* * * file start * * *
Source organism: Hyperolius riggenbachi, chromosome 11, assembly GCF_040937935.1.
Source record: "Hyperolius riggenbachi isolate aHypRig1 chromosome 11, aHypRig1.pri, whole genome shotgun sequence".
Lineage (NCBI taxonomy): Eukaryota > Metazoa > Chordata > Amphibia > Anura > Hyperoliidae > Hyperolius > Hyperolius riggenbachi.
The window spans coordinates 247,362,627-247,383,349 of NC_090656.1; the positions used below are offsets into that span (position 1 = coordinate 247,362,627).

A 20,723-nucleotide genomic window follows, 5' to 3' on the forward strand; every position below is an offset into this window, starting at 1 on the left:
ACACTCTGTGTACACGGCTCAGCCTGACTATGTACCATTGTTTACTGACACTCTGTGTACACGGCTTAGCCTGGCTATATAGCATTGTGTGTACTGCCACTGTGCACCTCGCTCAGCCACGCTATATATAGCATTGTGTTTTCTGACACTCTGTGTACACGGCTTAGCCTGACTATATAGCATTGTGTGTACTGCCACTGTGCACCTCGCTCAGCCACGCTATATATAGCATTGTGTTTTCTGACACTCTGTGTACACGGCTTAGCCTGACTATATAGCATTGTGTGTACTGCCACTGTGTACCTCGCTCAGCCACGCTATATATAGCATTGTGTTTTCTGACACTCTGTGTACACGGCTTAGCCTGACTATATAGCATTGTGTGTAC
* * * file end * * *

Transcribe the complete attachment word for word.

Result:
Source organism: Hyperolius riggenbachi, chromosome 11, assembly GCF_040937935.1.
Source record: "Hyperolius riggenbachi isolate aHypRig1 chromosome 11, aHypRig1.pri, whole genome shotgun sequence".
Lineage (NCBI taxonomy): Eukaryota > Metazoa > Chordata > Amphibia > Anura > Hyperoliidae > Hyperolius > Hyperolius riggenbachi.
The window spans coordinates 247,362,627-247,383,349 of NC_090656.1; the positions used below are offsets into that span (position 1 = coordinate 247,362,627).

A 20,723-nucleotide genomic window follows, 5' to 3' on the forward strand; every position below is an offset into this window, starting at 1 on the left:
ACACTCTGTGTACACGGCTCAGCCTGACTATGTACCATTGTTTACTGACACTCTGTGTACACGGCTTAGCCTGGCTATATAGCATTGTGTGTACTGCCACTGTGCACCTCGCTCAGCCACGCTATATATAGCATTGTGTTTTCTGACACTCTGTGTACACGGCTTAGCCTGACTATATAGCATTGTGTGTACTGCCACTGTGCACCTCGCTCAGCCACGCTATATATAGCATTGTGTTTTCTGACACTCTGTGTACACGGCTTAGCCTGACTATATAGCATTGTGTGTACTGCCACTGTGTACCTCGCTCAGCCACGCTATATATAGCATTGTGTTTTCTGACACTCTGTGTACACGGCTTAGCCTGACTATATAGCATTGTGTGTAC